Artist, singer-songwriter, and El Segundo resident Nicolette Aubourg painted “Masked Angel Statue,” our cover image this month. Read on for more about Nicolette and her work.
By Maureen Kingsley
Images: “Woman at Piano,” “Sinead," “Cabaret,” “Horse,” “Virginia.” All paintings by Nicolette Aubourg.
Born in South Africa to a British father and a South-African artist mother, Nicolette Aubourg moved to Los Angeles as a young adult and to El Segundo in 2005. She grew up making music from a very young age and learning painting from her mother, and these two interconnected disciplines have defined Nicolette’s life ever since.
“My music has influenced my art,” Nicolette explains. “Many of my paintings have a musical theme. I’ve depicted musical instruments, musicians, and dancers, but I also incorporate my art into my musical presentations, such as in liner notes, on album covers, and in website material. It’s a symbiotic relationship.”
Nicolette Aubourg ©William Kroll,
Nicolette says she sometimes uses her paintings as backdrops for her live performances, which were formerly at venues such as Genghis Cohen in West Hollywood. More recently, Nicolette has performed to audiences via online streaming—a consequence of the COVID-19 pandemic.
As a painter, Nicolette says, “I suppose I’ve been influenced by the Post-Impressionists in that I love freedom of expression—there’s no pressure to create realism.
“I haven’t really thought of intentionally using symbolism in my art,” she continues, “but my most recent painting, ‘Masked Angel Statue,’ which I painted in 2020 and which appears on the cover of The El Segundo Scene this month, is obviously symbolic of COVID-19.” The work was inspired by photos of angel statues in Victorian graveyards, Nicolette shares, “which I thought were beautiful. Statues are weathered by time, but the emotion they represent is timeless.”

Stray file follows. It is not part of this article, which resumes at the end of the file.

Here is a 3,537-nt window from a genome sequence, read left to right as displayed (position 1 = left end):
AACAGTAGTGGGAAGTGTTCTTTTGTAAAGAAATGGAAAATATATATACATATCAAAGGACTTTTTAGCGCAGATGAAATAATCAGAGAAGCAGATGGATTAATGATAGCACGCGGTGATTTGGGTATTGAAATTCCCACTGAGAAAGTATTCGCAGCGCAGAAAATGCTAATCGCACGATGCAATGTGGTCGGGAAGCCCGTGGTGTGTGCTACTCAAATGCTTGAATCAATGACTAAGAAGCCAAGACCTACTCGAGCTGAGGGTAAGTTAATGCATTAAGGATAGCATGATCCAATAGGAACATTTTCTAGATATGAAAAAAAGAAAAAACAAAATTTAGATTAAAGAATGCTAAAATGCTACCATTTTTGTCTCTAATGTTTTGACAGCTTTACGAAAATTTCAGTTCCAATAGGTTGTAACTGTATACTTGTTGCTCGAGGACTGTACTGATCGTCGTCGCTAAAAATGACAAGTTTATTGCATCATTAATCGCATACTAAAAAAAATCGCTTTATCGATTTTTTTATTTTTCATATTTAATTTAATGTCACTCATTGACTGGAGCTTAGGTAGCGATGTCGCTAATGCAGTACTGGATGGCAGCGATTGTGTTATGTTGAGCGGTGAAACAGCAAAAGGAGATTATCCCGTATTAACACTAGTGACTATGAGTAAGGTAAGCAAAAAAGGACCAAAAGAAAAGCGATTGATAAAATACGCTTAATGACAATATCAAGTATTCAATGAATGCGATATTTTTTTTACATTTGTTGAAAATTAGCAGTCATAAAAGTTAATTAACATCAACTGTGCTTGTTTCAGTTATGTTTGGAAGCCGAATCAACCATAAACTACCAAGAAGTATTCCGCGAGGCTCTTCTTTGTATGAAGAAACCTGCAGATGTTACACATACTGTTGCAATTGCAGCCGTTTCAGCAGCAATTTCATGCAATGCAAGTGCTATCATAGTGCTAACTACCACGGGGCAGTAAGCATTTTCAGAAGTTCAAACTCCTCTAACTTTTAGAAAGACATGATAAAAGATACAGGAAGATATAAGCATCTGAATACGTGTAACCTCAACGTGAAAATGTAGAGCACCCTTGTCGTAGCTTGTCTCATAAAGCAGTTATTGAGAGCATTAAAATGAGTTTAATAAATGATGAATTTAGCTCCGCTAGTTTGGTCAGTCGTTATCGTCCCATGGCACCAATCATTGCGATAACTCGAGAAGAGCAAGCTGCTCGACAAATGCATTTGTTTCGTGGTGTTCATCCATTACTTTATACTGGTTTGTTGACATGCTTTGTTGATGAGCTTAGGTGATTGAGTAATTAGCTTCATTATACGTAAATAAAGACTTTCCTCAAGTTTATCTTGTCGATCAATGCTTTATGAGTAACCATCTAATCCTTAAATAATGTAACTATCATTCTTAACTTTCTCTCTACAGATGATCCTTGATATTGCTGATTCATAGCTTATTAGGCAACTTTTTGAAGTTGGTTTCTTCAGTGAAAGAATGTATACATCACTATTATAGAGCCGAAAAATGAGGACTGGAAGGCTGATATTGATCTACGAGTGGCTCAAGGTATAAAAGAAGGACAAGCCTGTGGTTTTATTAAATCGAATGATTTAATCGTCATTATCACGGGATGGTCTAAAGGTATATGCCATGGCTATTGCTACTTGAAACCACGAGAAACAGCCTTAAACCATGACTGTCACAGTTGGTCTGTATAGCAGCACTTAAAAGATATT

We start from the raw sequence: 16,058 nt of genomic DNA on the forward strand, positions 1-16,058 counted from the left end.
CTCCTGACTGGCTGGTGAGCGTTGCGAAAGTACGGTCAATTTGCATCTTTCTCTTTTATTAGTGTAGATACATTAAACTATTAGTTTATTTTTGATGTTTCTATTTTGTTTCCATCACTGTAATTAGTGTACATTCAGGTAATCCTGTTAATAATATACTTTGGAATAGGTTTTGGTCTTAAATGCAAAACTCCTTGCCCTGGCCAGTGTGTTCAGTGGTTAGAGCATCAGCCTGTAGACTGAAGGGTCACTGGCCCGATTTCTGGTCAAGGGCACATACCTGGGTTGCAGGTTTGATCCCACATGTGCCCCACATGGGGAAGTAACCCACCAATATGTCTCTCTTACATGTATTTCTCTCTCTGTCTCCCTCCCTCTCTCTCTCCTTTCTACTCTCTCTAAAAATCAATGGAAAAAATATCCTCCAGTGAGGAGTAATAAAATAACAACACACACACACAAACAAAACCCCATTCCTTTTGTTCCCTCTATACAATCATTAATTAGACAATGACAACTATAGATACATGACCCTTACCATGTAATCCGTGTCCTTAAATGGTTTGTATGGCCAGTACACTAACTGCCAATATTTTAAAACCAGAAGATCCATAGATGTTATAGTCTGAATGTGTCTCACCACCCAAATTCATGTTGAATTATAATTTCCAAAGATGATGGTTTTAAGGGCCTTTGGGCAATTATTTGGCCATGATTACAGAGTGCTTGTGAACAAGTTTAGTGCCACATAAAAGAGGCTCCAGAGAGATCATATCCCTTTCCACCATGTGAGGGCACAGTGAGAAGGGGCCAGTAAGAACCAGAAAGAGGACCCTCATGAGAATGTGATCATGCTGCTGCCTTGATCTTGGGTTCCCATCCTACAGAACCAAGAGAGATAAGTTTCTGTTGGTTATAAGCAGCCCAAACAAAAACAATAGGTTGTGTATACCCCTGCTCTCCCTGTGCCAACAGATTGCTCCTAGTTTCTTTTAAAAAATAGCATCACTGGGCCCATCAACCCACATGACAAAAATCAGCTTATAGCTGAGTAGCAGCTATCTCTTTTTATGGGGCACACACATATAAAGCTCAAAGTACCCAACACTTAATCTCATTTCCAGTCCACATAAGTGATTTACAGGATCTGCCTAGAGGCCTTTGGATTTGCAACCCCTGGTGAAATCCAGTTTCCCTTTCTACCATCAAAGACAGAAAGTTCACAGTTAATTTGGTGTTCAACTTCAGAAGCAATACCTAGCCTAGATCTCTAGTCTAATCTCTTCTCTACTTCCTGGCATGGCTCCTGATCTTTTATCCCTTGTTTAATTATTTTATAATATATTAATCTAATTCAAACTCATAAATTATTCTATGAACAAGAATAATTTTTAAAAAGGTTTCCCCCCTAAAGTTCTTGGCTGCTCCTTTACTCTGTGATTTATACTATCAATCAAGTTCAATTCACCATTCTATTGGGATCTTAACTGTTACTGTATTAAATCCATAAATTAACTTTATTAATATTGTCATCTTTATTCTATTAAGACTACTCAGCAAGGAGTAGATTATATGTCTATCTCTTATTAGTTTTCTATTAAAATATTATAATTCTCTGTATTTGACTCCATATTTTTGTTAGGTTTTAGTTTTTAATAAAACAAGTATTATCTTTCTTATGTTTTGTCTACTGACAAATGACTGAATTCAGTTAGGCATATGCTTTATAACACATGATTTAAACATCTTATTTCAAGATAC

Nicolette’s distinct color palette contains striking, vivid hues that repeat throughout her work. “I love bright colors,” she says, “which is interesting, because many of the songs that I write are very dark, addressing serious social issues such as gun violence, suicide, animals suffering in captivity, homelessness—and even a ‘pandemic’ song I wrote about the Ebola virus long before COVID-19.
“So when I use bright colors in my art,” she continues, “it’s the antithesis of my song lyrics, which hopefully creates a bit of emotional balance!”
Nicolette says her goal is to contribute to making the world a better place through her music and art. For one live gig she had, long before the current pandemic and around the time of Hurricane Katrina, Nicolette sold small paintings to benefit the hurricane victims.
“I always wanted to be a philanthropist, but that didn’t quite work out!” she says. Fortunately, Nicolette continues to brighten the lives of others by sharing both her music and her art.
Images: Nicolette Aubourg ©William Kroll, “Woman at Piano,” “Sinead," “Cabaret,” “Horse,” “Virginia.” All paintings by Nicolette Aubourg.
Visit Nicolette's website to experience her art and music and to make purchases.